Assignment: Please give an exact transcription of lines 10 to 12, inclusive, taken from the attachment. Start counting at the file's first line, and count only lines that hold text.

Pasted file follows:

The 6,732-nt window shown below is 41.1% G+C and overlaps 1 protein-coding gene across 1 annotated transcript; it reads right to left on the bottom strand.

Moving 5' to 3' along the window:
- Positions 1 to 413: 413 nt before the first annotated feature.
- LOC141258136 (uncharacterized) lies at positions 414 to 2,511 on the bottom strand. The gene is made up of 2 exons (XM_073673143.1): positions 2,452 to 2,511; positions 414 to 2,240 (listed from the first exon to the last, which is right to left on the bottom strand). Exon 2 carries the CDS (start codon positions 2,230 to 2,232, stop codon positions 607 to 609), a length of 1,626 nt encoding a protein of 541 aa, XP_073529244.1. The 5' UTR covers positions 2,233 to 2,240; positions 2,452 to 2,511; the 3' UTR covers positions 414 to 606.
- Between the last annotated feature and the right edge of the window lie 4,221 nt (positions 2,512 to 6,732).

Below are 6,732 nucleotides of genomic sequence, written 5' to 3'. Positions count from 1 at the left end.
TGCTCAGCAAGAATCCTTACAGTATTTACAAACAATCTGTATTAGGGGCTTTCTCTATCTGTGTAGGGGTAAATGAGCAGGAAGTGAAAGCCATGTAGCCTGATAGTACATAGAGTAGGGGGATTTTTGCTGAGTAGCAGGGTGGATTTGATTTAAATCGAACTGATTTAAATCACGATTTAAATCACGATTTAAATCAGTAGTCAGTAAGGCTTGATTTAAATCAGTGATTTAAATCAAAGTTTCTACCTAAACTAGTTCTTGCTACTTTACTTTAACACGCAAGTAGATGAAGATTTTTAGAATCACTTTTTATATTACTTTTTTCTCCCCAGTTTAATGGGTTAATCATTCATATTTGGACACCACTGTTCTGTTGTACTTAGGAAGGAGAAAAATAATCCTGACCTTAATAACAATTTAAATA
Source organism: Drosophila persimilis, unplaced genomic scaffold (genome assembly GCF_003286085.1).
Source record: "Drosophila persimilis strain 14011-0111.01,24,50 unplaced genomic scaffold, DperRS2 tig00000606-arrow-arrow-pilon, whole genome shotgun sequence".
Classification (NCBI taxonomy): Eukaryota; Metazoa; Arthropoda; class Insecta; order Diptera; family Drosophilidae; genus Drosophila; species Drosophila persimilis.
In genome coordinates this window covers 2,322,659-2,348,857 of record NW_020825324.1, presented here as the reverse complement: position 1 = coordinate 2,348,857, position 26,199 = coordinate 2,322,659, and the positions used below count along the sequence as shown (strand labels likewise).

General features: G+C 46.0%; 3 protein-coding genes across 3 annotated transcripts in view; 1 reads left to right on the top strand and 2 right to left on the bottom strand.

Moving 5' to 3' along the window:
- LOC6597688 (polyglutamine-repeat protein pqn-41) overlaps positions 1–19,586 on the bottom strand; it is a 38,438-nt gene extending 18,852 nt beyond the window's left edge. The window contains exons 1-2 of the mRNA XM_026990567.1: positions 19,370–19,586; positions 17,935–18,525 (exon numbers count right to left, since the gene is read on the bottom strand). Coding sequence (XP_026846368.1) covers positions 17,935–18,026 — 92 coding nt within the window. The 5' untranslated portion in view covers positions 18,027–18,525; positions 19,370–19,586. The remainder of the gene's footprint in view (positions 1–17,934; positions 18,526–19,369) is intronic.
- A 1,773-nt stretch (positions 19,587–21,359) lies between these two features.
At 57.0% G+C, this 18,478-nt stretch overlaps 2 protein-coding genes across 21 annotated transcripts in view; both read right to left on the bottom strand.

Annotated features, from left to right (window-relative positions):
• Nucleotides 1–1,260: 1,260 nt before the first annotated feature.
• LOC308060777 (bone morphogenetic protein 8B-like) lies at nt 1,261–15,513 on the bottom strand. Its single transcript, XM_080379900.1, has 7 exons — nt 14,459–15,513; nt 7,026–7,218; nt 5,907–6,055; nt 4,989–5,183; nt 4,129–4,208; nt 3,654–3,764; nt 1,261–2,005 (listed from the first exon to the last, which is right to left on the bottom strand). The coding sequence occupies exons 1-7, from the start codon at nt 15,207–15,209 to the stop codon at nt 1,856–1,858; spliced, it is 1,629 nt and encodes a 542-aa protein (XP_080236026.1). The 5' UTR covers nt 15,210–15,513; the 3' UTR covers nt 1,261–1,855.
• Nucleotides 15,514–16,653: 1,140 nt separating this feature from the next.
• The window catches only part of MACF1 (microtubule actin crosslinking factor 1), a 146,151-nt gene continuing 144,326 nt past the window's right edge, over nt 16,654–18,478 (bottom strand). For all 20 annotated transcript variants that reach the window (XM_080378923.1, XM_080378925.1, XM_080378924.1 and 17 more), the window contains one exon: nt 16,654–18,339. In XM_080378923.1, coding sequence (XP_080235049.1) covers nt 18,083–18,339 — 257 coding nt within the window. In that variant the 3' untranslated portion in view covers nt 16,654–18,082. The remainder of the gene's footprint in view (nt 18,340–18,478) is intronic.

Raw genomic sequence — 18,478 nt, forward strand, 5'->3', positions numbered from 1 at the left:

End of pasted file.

Classification (NCBI taxonomy): Eukaryota; Metazoa; Arthropoda; class Insecta; order Diptera; family Drosophilidae; genus Drosophila; species Drosophila persimilis.
In genome coordinates this window covers 2,322,659-2,348,857 of record NW_020825324.1, presented here as the reverse complement: position 1 = coordinate 2,348,857, position 26,199 = coordinate 2,322,659, and the positions used below count along the sequence as shown (strand labels likewise).

General features: G+C 46.0%; 3 protein-coding genes across 3 annotated transcripts in view; 1 reads left to right on the top strand and 2 right to left on the bottom strand.